An ultrasound is often the first test used to look for pelvic masses. This imaging technique uses a transducer (wand) to read soundwaves that bounce off your organs, then turns that data into images. If your doctor finds a mass, they’ll order additional tests to find out more about it.

Both ovarian cysts and ovarian cancer can cause this type of mass. Ovarian cysts are fluid-filled or semi-solid sacs that form on the ovaries. These cysts are mostly benign (noncancerous).

Ovarian cysts that form from ovulation as part of a person’s menstrual cycle are known as functional cysts. Abnormal masses that form outside of the normal menstrual cycle are known as complex cysts. They may be classified as tumors, but they’re mostly noncancerous.

Telling ovarian cysts apart from ovarian tumors using just an ultrasound can be difficult, so your doctor may opt to order another test. The most common is CT scans.

Though less commonly used, MRI scans offer an alternative to CT scans for people who want to avoid radiation exposure. Your doctor may prefer to order an MRI if you are pregnant, have concerns about preserving your fertility, or have what appear more likely to be tumors.

Benign Cysts vs. Ovarian Cancer in MRIs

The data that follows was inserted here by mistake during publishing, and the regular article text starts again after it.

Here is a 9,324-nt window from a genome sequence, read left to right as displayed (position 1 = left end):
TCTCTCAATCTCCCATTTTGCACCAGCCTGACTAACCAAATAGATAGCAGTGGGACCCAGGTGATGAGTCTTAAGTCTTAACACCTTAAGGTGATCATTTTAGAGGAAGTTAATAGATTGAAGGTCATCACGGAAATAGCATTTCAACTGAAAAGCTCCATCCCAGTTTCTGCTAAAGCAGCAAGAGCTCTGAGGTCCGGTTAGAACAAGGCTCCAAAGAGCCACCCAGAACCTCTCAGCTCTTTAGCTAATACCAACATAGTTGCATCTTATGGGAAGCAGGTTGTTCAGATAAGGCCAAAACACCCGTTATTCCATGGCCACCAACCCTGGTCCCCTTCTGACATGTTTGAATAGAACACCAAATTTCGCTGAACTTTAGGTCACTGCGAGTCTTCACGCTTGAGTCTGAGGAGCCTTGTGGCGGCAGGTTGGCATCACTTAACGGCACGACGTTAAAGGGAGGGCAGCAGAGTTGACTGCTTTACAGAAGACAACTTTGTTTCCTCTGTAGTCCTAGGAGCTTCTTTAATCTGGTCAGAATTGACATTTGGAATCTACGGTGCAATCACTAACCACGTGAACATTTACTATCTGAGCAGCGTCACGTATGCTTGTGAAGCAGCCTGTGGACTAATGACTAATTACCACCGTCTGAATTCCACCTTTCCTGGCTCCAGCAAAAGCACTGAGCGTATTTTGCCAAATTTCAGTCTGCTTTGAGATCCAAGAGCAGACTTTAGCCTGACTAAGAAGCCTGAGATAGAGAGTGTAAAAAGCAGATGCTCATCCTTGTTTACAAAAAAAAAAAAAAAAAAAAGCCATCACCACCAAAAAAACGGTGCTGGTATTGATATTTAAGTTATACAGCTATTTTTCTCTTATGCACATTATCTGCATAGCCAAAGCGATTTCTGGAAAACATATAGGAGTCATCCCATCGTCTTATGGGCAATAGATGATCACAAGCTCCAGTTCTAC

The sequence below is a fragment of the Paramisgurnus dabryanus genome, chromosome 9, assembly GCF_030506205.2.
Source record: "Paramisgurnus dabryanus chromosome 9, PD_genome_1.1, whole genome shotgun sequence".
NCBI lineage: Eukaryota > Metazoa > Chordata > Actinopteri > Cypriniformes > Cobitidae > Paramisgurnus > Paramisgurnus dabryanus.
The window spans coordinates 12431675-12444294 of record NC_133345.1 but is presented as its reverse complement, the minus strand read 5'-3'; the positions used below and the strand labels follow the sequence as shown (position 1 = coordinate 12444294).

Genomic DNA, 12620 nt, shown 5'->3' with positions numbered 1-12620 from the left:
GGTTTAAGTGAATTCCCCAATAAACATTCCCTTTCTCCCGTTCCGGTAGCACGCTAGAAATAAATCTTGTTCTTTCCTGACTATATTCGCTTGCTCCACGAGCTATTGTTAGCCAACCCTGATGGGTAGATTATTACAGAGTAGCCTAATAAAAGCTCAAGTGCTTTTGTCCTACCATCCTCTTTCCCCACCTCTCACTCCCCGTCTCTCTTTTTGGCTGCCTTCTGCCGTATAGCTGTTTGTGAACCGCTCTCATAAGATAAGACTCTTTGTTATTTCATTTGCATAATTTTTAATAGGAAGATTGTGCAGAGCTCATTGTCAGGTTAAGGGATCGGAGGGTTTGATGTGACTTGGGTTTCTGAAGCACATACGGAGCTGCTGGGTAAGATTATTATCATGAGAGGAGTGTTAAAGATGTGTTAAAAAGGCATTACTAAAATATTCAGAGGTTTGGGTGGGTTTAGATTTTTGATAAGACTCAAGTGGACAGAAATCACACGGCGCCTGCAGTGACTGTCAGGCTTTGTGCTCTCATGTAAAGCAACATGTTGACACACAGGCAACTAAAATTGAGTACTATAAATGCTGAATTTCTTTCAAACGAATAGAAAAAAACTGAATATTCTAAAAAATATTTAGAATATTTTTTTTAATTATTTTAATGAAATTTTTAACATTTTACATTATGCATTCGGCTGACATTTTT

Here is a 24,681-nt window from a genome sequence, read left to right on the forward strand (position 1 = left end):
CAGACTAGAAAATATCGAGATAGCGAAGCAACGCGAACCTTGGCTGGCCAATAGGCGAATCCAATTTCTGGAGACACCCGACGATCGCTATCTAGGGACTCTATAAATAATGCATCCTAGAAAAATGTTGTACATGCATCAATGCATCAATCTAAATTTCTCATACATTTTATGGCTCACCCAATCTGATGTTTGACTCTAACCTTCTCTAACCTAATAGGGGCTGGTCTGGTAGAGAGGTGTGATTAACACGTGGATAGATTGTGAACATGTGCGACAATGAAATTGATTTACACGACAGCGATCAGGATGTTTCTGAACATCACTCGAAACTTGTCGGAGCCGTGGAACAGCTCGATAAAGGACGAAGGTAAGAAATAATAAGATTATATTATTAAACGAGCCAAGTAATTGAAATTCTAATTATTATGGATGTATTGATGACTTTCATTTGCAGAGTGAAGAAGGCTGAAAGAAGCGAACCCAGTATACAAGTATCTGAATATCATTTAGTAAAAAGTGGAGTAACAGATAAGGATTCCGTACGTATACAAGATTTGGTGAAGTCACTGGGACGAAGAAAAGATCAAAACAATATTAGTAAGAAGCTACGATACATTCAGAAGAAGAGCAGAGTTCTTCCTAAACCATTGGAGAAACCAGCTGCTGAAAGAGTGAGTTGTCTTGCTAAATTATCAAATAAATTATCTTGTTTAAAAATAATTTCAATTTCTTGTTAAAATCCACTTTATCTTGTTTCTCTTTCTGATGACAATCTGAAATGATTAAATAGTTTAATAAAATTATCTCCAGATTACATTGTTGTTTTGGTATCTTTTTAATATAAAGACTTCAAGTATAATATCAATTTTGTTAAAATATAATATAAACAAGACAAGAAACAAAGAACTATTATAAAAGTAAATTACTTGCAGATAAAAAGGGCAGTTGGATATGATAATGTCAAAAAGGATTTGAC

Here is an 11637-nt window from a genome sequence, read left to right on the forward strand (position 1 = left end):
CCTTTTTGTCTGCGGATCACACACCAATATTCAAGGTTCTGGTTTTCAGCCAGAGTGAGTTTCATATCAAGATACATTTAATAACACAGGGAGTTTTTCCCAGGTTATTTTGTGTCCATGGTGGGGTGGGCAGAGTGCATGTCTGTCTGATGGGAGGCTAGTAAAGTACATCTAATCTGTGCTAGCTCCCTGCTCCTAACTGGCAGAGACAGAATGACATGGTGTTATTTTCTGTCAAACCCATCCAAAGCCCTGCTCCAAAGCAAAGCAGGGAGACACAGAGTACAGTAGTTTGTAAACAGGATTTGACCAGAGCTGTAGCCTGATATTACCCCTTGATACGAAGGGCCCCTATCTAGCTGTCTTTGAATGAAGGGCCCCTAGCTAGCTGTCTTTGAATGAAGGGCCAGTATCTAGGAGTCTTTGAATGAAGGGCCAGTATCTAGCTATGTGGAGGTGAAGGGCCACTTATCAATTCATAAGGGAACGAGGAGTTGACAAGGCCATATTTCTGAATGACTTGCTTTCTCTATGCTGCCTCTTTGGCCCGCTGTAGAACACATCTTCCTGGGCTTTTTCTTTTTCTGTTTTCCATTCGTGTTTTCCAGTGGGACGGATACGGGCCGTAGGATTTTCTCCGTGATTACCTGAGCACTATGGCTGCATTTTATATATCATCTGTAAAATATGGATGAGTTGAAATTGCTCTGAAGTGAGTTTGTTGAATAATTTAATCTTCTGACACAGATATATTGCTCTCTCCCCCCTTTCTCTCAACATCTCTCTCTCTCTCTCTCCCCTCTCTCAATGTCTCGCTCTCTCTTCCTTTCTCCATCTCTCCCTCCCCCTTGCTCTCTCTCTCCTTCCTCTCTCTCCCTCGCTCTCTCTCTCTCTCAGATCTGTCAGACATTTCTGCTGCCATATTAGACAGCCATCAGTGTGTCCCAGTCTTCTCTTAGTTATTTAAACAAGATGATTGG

MRI scans create extremely detailed images to help your doctor determine whether you have an ovarian cyst, ovarian cancer, or another similar condition. Radiologists are trained to spot tiny differences in masses and structures to make a final diagnosis.

Benign Cysts in MRIs

Several types of benign cysts can form on the ovaries, each appearing differently in an MRI. For example, functional cysts on an MRI show up as having less fat and more water or fluid.

Types of the cysts include:

  • Cystadenomas
  • Dermoid cysts (teratomas)
  • Endometriomas

Some cysts are a mix of fluid and solid masses — your doctor may be concerned that these are actually ovarian tumors or a sign of metastasis (cancer that has spread from another part of your body). However, you may also have a complex benign cyst, such as a dermoid cyst. These growths contain tissues like teeth, skin, and hair.